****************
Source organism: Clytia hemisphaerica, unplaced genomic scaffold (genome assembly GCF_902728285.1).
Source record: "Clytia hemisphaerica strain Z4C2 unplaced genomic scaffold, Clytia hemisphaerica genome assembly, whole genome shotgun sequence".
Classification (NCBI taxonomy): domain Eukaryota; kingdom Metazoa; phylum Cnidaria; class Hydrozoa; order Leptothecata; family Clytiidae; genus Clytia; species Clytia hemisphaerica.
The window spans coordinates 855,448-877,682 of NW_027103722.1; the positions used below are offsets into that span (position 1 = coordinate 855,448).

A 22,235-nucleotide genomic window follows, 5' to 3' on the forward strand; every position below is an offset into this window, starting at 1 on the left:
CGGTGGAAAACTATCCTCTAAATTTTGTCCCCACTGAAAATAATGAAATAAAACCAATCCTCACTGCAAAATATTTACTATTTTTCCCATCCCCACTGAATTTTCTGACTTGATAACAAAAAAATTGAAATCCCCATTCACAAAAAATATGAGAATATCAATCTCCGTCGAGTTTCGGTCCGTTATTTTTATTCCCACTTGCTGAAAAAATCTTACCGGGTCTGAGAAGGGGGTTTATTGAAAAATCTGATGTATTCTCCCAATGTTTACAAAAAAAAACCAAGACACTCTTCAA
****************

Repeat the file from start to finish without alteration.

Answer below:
Source organism: Clytia hemisphaerica, unplaced genomic scaffold (genome assembly GCF_902728285.1).
Source record: "Clytia hemisphaerica strain Z4C2 unplaced genomic scaffold, Clytia hemisphaerica genome assembly, whole genome shotgun sequence".
Classification (NCBI taxonomy): domain Eukaryota; kingdom Metazoa; phylum Cnidaria; class Hydrozoa; order Leptothecata; family Clytiidae; genus Clytia; species Clytia hemisphaerica.
The window spans coordinates 855,448-877,682 of NW_027103722.1; the positions used below are offsets into that span (position 1 = coordinate 855,448).

A 22,235-nucleotide genomic window follows, 5' to 3' on the forward strand; every position below is an offset into this window, starting at 1 on the left:
CGGTGGAAAACTATCCTCTAAATTTTGTCCCCACTGAAAATAATGAAATAAAACCAATCCTCACTGCAAAATATTTACTATTTTTCCCATCCCCACTGAATTTTCTGACTTGATAACAAAAAAATTGAAATCCCCATTCACAAAAAATATGAGAATATCAATCTCCGTCGAGTTTCGGTCCGTTATTTTTATTCCCACTTGCTGAAAAAATCTTACCGGGTCTGAGAAGGGGGTTTATTGAAAAATCTGATGTATTCTCCCAATGTTTACAAAAAAAAACCAAGACACTCTTCAA